BEIRUT (Reuters) – Some thousands mourners chanted anti-Syrian slogans on Thursday at the funeral of a Lebanese legislator killed in a car bomb attack that increased tension with Damascus and deepened Lebanon’s political crisis. Walid Eido was the seventh 14 March figure  figure to be assassinated since February 2005 when former Prime Minister Rafik al-Hariri was killed in a suicide truck bombing. Allies of Eido blamed his killing on Damascus and said it was Syria’s response to the establishment of a U.N.-backed court to try suspects in the Hariri attack. There was no Syrian comment but a U.N. envoy visiting Damascus said after talks with officials that Syria condemned Wednesday’s bombing near a Beirut beach club in which Eido, his eldest son, two bodyguards and six passers-by were killed. These accusations lack all credibility. The Syrians are not going to respond every time the finger is pointed without any basis at Damascus," a source close to the Syrian government said.

Eido, a Sunni Muslim, belonged to the majority anti-Syrian parliamentary bloc led by Hariri’s son, Saad al-Hariri, which controls the government."I tell the criminals that, God willing, you will be punished and dragged to jail like lowlives," Hariri told the funeral crowd.Businesses, banks and schools were shut in Beirut and elsewhere as Lebanese observed a national day of mourning.Three ambulances carried coffins draped in Lebanese flags to a Beirut mosque. Mourners carried white-and-blue flags of Hariri’s Future Trend movement and filed past pictures of Eido and his lawyer son with the slogan "Men of Justice.""We have been living in the shadow of savage crimes, but we will not change our path," said one man, who gave his name only as Bassam. "We will stay the course until the truth appears and justice takes its course."The bodies were later laid to rest after final prayers were performed at the mosque.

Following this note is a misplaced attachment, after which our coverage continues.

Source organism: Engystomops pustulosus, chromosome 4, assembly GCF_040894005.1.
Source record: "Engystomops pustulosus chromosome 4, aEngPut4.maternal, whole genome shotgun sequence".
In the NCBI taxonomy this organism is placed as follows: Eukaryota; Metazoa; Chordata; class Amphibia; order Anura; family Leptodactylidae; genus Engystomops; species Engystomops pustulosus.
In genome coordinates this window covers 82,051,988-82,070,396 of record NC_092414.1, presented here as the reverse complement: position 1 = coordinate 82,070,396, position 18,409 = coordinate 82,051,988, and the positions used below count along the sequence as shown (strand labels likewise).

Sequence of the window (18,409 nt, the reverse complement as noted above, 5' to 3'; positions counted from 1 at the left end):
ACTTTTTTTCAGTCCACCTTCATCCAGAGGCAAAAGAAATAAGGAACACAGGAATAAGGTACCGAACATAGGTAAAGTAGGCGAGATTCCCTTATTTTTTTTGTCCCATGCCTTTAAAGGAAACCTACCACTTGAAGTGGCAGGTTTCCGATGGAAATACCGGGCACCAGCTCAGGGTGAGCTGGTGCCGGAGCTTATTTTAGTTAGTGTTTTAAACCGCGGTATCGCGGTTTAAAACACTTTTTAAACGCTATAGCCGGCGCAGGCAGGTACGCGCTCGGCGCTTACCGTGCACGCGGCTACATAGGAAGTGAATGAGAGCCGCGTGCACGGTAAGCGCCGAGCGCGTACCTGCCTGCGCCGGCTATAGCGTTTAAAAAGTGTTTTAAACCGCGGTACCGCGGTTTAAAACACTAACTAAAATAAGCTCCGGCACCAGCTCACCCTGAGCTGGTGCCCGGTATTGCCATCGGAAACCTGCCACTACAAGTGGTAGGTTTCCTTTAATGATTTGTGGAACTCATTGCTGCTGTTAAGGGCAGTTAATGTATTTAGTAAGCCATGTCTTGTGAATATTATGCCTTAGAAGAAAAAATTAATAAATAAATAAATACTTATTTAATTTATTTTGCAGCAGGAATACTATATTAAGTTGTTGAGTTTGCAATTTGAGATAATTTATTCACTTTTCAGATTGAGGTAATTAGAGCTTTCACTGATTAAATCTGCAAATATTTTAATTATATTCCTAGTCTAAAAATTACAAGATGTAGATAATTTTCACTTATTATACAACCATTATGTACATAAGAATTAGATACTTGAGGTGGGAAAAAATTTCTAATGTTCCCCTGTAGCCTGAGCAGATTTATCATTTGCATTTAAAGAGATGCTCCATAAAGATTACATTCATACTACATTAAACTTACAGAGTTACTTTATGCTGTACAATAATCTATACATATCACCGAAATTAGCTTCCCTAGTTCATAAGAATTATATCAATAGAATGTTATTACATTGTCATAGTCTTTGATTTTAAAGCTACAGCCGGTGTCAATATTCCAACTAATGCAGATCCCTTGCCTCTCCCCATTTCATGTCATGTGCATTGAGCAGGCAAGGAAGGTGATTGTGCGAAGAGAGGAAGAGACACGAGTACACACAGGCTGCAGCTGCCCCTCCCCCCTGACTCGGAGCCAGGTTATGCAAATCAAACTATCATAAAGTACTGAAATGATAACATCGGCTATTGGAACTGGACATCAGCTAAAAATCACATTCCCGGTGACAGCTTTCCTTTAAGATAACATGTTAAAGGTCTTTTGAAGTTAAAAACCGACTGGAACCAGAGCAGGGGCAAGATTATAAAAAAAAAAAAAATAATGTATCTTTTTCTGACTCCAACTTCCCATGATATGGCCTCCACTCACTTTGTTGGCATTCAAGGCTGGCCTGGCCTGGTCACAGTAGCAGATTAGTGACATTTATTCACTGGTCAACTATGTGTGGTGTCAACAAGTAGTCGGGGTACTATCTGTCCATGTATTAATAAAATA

Eido’s death was likely to fuel tension between the government and the opposition

Parliament member Wael Abou-Faour said the assassination was aimed at cutting the Hariri bloc’s parliamentary majority, which now is down to 68 in the originally 128-member assembly

Lebanese Prime Minister Fouad Siniora said the government was asking the U.N. commission investigating Hariri’s assassination to help with the inquiry into Eido’s killing. He called on the Arab League to take action to protect Lebanon.

Five less powerful bombs have exploded in and around Beirut in the past month, killing two people.